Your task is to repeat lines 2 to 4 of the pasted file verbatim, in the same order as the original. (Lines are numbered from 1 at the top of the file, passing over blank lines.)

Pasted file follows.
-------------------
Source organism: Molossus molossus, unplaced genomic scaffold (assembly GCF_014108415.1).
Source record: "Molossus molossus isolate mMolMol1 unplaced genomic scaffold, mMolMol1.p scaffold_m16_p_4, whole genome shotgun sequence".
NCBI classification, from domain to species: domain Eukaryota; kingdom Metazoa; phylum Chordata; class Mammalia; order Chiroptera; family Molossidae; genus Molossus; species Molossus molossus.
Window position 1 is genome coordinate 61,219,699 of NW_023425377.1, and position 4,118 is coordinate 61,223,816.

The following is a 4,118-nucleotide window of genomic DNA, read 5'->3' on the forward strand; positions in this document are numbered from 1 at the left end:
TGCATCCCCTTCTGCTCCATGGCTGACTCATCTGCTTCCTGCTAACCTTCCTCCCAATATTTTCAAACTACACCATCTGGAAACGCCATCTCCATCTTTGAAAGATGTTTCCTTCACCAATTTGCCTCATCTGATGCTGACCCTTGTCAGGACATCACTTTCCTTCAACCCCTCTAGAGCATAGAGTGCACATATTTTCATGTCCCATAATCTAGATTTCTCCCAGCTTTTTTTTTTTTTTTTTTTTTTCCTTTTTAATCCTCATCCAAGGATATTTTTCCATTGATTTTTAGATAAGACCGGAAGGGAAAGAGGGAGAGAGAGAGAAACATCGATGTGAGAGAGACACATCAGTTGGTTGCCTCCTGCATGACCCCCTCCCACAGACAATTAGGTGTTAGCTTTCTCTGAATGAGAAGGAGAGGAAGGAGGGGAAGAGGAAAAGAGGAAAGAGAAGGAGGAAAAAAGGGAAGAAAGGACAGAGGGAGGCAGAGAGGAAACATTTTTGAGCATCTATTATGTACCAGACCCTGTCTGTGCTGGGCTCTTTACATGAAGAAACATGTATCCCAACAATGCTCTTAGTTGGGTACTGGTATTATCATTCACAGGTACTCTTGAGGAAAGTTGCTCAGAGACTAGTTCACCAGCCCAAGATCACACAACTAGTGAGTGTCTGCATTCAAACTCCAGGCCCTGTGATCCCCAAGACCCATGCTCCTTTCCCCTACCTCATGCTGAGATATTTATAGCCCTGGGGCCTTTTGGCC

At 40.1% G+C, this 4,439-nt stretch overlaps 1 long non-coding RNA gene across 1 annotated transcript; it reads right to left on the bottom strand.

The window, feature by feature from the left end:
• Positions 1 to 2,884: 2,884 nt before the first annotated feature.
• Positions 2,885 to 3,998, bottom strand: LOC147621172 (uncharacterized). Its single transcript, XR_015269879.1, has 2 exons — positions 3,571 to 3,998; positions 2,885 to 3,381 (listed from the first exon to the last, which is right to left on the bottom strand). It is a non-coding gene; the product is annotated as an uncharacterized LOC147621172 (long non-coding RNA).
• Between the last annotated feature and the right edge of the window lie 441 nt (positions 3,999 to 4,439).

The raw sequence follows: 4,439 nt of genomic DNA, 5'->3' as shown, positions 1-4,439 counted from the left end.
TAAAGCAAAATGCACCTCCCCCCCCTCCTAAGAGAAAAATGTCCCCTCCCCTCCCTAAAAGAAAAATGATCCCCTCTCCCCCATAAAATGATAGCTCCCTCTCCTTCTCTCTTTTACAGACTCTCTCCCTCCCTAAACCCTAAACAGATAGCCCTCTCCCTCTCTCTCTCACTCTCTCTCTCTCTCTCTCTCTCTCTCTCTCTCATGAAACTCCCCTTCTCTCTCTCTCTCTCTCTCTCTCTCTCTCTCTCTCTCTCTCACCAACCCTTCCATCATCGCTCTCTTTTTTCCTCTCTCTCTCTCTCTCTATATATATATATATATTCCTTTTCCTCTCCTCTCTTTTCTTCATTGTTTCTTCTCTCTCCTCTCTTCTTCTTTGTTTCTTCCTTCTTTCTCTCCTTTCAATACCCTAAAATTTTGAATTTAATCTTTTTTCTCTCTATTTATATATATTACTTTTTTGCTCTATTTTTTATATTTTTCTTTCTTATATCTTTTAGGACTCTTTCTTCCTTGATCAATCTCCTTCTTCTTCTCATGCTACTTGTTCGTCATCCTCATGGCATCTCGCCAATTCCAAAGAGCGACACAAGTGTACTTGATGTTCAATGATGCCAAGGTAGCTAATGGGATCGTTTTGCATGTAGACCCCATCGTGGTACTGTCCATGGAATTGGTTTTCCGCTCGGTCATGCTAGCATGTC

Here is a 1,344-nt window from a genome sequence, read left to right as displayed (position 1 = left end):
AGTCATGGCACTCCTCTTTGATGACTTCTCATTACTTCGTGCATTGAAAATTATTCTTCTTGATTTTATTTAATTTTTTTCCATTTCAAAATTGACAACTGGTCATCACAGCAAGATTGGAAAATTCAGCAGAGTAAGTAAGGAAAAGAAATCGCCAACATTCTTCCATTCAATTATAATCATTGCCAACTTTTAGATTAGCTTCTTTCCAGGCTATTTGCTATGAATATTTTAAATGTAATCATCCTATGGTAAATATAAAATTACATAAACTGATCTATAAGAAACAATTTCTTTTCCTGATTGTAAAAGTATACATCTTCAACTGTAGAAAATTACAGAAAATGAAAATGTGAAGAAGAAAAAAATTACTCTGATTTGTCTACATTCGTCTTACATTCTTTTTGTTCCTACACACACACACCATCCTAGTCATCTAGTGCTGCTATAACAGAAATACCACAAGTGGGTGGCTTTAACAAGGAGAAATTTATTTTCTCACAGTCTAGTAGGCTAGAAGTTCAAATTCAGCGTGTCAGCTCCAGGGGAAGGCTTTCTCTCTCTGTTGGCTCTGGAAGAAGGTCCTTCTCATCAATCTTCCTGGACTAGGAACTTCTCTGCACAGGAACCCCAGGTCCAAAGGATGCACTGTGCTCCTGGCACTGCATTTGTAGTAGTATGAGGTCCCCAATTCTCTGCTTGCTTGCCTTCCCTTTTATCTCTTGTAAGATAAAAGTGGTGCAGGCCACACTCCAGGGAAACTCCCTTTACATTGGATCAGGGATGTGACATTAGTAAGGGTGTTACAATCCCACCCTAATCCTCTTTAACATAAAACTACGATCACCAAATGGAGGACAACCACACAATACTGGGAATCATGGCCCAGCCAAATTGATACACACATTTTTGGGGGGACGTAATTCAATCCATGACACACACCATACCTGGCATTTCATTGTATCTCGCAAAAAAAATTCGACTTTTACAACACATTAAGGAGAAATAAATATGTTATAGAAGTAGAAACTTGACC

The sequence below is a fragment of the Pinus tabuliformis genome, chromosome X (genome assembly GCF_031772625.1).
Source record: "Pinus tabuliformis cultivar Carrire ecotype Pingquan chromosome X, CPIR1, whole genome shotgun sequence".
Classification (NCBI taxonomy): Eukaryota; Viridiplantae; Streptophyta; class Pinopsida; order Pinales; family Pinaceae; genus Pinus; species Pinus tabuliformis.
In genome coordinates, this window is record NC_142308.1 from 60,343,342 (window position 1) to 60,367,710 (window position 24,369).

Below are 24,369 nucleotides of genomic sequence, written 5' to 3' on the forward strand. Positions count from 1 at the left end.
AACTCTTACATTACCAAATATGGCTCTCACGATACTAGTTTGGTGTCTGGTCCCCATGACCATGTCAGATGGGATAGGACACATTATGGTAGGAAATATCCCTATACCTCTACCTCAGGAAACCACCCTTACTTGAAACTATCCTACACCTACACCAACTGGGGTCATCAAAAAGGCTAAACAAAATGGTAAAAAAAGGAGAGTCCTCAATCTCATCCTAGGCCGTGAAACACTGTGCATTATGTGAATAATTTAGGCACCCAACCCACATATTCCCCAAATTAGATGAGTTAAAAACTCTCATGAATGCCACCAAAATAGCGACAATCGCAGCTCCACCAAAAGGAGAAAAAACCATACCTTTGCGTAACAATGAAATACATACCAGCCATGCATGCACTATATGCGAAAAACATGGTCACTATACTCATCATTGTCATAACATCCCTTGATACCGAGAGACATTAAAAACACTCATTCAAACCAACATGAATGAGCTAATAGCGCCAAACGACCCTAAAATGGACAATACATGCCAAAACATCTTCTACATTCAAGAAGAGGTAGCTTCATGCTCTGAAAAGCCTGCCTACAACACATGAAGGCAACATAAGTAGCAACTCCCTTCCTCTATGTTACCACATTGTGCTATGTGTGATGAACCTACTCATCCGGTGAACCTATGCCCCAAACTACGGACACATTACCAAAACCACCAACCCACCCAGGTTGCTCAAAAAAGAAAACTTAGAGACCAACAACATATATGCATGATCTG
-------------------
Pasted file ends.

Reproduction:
Source record: "Molossus molossus isolate mMolMol1 unplaced genomic scaffold, mMolMol1.p scaffold_m16_p_4, whole genome shotgun sequence".
NCBI classification, from domain to species: domain Eukaryota; kingdom Metazoa; phylum Chordata; class Mammalia; order Chiroptera; family Molossidae; genus Molossus; species Molossus molossus.
Window position 1 is genome coordinate 61,219,699 of NW_023425377.1, and position 4,118 is coordinate 61,223,816.